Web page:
Numerous categories will be combined to restructure the 109 categories into a more manageable 78
Following through on a dramatic plan that has been in the works for more than a year, the National Academy of Recording Arts and Sciences has overhauled the Grammy Awards, trimming the number of awards from 109 to 78.
NARAS president Neil Portnow, chairman emeritus Jimmy Jam and vice president of awards Bill Freimuth unveiled the changes, which make up the most substantial overhaul in Grammy history, Wednesday at a Santa Monica press conference. Voting members will now be allowed to cast ballots in the four general categories (Record of the Year, Album of the Year, Song of the Year and Best New Artist) and in as many as 20 genre categories, more than double the number in which they were allowed to vote last year.
The sheer number of awards has long been a problem for the Grammys, which grew from 28 categories in 1959 to 109 this year. It hands out the vast majority of its awards in an off-the-air ceremony that takes place before the three-hour, performance-heavy telecast begins.
A NARAS press release conceded that the growth in categories had taken place "one category at a time without a current overall guiding vision and without consistency across the various fields."
Portnow and Jam said that the plan to eliminate categories had been in the works since 2009. A music business executive familiar with the process told TheWrap that the trimming of categories received tentative approval last year but was not implemented.
The eliminated categories include duo or group performances and some solo performances in the pop, rock, country, R&B and rap fields. For instance, the Best Female Pop Vocal Performance, Best Male Pop Vocal Performance and Best Pop Instrumental Performance categories will all be combined into a single category, Best Pop Solo Performance.
Not only will men be competing against women in the vocal categories, but singers will be competing against instrumentalist — which, given the higher profile the singers are likely to command, may make things difficult for guitarists or horn players hoping to win Grammys.
Numerous cuts were also made in the jazz, Latin, gospel and Americana fields. In the Americana field, for example, nine categories were reduced to five: two blues categories and two folk categories were combined into one of each, while the Best Hawaiian Music Album, Best Native American Musical Album and Best Zydeco or Cajun Music Album categories were folded into a new category, Best Regional Roots Music Album.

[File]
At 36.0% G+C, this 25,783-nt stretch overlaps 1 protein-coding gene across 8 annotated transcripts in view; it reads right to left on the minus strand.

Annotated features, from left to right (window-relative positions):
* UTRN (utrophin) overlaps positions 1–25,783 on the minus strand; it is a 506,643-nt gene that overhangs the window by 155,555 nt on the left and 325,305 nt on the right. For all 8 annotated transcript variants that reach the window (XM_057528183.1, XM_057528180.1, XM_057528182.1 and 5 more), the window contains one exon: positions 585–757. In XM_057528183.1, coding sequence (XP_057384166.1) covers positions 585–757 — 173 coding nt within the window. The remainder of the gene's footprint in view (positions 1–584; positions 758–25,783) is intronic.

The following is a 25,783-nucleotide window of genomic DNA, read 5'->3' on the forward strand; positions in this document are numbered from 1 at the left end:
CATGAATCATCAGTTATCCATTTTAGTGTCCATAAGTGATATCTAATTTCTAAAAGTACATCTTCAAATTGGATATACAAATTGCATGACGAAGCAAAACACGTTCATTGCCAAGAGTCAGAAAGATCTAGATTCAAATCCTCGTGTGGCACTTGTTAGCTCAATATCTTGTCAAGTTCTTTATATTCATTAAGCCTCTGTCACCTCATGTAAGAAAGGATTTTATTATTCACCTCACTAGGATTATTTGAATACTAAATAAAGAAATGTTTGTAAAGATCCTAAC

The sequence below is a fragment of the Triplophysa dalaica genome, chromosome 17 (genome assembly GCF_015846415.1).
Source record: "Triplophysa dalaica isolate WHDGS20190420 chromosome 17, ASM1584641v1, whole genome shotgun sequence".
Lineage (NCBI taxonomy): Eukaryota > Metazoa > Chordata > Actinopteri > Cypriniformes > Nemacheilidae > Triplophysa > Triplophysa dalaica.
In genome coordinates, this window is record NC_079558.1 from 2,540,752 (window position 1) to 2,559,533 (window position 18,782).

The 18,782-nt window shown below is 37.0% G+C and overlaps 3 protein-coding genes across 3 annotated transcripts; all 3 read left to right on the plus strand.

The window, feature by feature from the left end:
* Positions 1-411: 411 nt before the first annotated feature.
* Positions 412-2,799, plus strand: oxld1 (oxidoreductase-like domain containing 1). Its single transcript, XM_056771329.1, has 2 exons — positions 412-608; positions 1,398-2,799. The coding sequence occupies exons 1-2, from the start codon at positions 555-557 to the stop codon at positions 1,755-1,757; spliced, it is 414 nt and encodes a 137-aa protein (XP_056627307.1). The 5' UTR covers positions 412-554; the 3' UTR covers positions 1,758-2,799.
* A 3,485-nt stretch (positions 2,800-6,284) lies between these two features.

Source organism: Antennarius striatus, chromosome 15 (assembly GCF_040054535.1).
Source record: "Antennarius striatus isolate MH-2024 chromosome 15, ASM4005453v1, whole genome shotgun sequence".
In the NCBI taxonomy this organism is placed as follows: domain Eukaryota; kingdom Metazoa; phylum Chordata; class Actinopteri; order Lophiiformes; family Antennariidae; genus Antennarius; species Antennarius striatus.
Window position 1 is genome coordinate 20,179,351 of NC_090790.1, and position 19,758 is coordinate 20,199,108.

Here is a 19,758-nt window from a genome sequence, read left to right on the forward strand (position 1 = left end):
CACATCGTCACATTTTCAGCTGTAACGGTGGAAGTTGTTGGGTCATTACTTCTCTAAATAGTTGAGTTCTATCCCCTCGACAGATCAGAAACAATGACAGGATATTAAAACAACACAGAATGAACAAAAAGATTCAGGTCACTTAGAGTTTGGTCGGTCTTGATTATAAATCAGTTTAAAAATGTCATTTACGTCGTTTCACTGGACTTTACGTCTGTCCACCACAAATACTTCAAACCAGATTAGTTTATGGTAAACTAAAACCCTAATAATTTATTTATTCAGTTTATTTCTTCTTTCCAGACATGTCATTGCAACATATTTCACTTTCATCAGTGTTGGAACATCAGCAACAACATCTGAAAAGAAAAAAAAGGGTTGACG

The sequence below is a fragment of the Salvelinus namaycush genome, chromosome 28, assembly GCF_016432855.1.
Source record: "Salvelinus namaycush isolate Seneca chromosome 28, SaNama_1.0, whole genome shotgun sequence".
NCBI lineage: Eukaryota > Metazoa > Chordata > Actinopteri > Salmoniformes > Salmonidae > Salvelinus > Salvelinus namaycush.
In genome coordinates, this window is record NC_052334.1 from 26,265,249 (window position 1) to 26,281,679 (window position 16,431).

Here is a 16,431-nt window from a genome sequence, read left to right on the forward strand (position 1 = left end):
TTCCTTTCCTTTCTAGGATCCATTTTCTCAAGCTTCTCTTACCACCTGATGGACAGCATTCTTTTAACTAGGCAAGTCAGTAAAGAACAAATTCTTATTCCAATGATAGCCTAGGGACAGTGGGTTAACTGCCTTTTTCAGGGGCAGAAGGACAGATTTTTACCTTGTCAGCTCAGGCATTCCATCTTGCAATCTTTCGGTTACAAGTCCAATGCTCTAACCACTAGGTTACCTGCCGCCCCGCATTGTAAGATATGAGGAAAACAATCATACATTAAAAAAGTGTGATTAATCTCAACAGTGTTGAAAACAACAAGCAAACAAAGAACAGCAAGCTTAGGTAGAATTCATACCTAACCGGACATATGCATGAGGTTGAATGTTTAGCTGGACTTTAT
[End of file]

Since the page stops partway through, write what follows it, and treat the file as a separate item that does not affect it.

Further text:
The Latin and gospel fields were reduced from seven categories to four, and the jazz category from six to four.
The oft-abused Grammy distinction between hard rock and heavy metal was eliminated, with both categories folded into a new Best Hard Rock/Metal Performance.
The classical field was also trimmed slightly, with the eliminated category of Best Classical Crossover Album bearing an explanation for future submissions: "If the release is a non-classical artist making a classical album it should be entered in the appropriate classical category. If the release is a classical artist making a non-classical album it should be entered in the appropriate genre category (Pop, New Age, Jazz, etc.)"
Under the new alignment, promised Portnow, "Every submission will continue to have a home."
Besides cutting 31 categories, NARAS created a framework that could allow for the elimination of additional categories. The organization will now require 40 distinct submissions to trigger a field of five nominees in any category, up from 25 submissions last year. A category that has more than 25 but fewer than 40 entries will field a slate of three nominees; fewer than 25 and the category will be eliminated for a year.
Categories that fail to reach 25 entries for three consecutive years will be discontinued.